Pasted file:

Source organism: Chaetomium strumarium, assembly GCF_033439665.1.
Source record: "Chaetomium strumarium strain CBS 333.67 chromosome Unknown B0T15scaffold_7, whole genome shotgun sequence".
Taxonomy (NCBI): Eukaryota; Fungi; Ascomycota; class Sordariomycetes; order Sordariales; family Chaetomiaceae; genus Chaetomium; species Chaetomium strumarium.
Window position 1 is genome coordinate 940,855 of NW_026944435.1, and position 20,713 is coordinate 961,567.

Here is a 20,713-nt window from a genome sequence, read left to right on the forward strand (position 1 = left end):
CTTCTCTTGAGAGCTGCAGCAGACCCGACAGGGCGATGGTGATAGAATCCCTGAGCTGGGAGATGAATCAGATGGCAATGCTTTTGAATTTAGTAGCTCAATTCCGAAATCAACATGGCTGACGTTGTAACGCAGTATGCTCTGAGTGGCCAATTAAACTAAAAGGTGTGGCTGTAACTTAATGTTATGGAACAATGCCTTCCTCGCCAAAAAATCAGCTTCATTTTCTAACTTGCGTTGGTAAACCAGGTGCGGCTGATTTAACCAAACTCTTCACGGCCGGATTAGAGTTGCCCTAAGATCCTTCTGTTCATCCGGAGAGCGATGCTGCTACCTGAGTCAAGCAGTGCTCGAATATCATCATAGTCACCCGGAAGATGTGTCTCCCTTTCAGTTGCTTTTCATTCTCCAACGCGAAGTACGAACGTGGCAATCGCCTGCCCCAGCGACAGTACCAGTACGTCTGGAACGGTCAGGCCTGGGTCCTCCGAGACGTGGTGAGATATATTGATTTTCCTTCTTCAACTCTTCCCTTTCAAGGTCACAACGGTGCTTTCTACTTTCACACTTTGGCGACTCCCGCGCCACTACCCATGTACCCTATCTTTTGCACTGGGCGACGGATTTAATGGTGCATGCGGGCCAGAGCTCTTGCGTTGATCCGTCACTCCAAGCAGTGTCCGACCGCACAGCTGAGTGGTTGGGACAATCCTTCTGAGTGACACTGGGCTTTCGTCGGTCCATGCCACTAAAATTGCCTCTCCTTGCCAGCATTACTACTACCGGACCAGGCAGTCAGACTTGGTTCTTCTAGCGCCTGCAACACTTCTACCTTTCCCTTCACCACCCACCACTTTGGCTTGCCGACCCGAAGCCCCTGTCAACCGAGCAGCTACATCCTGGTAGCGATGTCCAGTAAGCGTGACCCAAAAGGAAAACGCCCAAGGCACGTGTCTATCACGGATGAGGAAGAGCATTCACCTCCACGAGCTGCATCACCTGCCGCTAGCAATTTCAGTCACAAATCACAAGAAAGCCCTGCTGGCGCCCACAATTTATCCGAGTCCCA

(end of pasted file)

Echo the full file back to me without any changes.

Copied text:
Source organism: Chaetomium strumarium, assembly GCF_033439665.1.
Source record: "Chaetomium strumarium strain CBS 333.67 chromosome Unknown B0T15scaffold_7, whole genome shotgun sequence".
Taxonomy (NCBI): Eukaryota; Fungi; Ascomycota; class Sordariomycetes; order Sordariales; family Chaetomiaceae; genus Chaetomium; species Chaetomium strumarium.
Window position 1 is genome coordinate 940,855 of NW_026944435.1, and position 20,713 is coordinate 961,567.

Here is a 20,713-nt window from a genome sequence, read left to right on the forward strand (position 1 = left end):
CTTCTCTTGAGAGCTGCAGCAGACCCGACAGGGCGATGGTGATAGAATCCCTGAGCTGGGAGATGAATCAGATGGCAATGCTTTTGAATTTAGTAGCTCAATTCCGAAATCAACATGGCTGACGTTGTAACGCAGTATGCTCTGAGTGGCCAATTAAACTAAAAGGTGTGGCTGTAACTTAATGTTATGGAACAATGCCTTCCTCGCCAAAAAATCAGCTTCATTTTCTAACTTGCGTTGGTAAACCAGGTGCGGCTGATTTAACCAAACTCTTCACGGCCGGATTAGAGTTGCCCTAAGATCCTTCTGTTCATCCGGAGAGCGATGCTGCTACCTGAGTCAAGCAGTGCTCGAATATCATCATAGTCACCCGGAAGATGTGTCTCCCTTTCAGTTGCTTTTCATTCTCCAACGCGAAGTACGAACGTGGCAATCGCCTGCCCCAGCGACAGTACCAGTACGTCTGGAACGGTCAGGCCTGGGTCCTCCGAGACGTGGTGAGATATATTGATTTTCCTTCTTCAACTCTTCCCTTTCAAGGTCACAACGGTGCTTTCTACTTTCACACTTTGGCGACTCCCGCGCCACTACCCATGTACCCTATCTTTTGCACTGGGCGACGGATTTAATGGTGCATGCGGGCCAGAGCTCTTGCGTTGATCCGTCACTCCAAGCAGTGTCCGACCGCACAGCTGAGTGGTTGGGACAATCCTTCTGAGTGACACTGGGCTTTCGTCGGTCCATGCCACTAAAATTGCCTCTCCTTGCCAGCATTACTACTACCGGACCAGGCAGTCAGACTTGGTTCTTCTAGCGCCTGCAACACTTCTACCTTTCCCTTCACCACCCACCACTTTGGCTTGCCGACCCGAAGCCCCTGTCAACCGAGCAGCTACATCCTGGTAGCGATGTCCAGTAAGCGTGACCCAAAAGGAAAACGCCCAAGGCACGTGTCTATCACGGATGAGGAAGAGCATTCACCTCCACGAGCTGCATCACCTGCCGCTAGCAATTTCAGTCACAAATCACAAGAAAGCCCTGCTGGCGCCCACAATTTATCCGAGTCCCA